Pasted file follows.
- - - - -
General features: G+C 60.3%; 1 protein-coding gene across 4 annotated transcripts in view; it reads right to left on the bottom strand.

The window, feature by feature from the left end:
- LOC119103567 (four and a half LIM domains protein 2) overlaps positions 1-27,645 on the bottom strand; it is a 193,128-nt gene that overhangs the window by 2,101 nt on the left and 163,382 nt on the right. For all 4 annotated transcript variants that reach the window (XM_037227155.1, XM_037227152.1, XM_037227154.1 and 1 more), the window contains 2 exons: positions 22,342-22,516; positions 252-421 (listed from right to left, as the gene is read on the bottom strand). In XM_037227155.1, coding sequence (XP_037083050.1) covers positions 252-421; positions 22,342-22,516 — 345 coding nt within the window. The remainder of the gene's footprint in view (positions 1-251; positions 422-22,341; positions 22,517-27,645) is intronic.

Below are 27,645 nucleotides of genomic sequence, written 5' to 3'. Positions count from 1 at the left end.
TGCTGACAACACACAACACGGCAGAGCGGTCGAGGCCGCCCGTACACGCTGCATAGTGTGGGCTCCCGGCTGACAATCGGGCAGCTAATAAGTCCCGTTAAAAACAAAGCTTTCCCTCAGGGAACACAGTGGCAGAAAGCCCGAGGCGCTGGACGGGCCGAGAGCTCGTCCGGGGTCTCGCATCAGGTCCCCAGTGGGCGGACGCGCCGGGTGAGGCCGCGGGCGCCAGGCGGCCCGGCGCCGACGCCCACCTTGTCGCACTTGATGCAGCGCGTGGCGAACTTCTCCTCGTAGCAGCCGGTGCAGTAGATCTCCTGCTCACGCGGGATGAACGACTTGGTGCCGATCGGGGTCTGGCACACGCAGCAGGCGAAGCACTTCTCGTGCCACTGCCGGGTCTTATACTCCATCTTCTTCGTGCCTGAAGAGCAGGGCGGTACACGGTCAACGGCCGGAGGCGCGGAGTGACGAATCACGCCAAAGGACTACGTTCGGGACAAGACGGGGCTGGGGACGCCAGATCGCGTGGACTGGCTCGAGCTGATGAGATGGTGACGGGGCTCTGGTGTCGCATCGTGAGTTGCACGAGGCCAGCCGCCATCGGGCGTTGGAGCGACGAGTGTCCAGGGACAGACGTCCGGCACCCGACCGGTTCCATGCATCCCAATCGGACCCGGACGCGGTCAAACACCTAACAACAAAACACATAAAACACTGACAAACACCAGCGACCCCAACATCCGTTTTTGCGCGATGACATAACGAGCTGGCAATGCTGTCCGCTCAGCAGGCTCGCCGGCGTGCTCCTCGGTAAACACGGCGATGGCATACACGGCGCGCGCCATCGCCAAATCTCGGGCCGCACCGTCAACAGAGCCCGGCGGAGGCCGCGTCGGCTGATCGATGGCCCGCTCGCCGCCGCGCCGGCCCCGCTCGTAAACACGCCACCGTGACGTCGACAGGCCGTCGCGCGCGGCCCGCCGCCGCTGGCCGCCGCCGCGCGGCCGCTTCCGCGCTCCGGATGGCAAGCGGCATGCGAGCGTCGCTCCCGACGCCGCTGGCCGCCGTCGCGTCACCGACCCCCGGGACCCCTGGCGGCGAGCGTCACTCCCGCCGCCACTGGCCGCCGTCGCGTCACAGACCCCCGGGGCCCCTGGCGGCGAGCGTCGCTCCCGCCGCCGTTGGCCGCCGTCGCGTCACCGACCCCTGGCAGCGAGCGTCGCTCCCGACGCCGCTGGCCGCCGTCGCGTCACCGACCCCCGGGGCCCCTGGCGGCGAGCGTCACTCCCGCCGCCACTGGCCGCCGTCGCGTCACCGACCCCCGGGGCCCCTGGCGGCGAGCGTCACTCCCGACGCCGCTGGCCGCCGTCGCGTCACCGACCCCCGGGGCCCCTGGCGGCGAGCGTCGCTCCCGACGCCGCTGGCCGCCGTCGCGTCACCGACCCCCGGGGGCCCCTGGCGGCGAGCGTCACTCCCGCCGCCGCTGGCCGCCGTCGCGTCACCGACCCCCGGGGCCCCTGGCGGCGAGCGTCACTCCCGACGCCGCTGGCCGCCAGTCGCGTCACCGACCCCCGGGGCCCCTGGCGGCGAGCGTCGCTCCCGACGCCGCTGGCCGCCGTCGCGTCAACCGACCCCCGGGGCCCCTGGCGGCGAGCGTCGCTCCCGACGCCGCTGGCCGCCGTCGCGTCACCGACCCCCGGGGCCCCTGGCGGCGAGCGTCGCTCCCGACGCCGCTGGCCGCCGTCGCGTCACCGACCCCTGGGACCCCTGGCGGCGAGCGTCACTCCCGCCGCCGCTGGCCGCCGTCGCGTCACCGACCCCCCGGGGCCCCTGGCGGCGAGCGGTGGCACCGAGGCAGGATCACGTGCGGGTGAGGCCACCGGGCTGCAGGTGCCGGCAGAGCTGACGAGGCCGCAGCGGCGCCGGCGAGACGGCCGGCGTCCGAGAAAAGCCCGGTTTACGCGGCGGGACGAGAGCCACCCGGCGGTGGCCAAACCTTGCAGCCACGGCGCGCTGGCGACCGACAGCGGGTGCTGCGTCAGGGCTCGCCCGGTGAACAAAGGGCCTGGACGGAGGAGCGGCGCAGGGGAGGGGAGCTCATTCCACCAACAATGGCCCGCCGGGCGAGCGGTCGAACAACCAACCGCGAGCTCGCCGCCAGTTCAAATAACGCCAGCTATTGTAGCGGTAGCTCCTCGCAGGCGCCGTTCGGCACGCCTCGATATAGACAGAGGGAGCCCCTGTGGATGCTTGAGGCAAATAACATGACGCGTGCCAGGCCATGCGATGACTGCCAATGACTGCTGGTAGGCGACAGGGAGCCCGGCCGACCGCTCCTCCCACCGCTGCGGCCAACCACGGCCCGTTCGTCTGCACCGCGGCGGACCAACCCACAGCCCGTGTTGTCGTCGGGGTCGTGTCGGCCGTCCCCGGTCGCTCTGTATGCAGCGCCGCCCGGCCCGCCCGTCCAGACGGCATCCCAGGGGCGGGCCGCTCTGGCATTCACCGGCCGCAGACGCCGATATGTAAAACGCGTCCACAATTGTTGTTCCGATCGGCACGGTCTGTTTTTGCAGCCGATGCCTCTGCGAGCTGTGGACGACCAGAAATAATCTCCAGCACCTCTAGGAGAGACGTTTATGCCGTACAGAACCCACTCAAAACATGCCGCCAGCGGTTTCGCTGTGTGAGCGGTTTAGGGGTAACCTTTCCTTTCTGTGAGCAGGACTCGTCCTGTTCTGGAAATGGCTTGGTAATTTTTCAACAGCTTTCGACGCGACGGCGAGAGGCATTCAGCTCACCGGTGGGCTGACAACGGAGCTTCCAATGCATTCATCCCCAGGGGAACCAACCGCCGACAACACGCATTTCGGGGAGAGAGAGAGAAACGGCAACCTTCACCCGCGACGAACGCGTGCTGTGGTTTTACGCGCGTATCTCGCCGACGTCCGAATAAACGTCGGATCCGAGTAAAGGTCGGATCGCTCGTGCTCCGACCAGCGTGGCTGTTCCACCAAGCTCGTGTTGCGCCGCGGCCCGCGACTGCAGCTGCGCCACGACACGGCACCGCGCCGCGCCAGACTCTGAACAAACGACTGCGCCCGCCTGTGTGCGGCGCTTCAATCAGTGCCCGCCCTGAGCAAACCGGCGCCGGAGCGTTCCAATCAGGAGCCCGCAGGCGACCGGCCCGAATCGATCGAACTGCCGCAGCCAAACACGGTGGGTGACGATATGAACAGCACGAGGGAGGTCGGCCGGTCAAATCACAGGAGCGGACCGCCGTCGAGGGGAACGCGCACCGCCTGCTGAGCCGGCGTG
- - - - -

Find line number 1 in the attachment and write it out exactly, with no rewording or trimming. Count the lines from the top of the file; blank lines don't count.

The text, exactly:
General features: G+C 60.3%; 1 protein-coding gene across 4 annotated transcripts in view; it reads right to left on the bottom strand.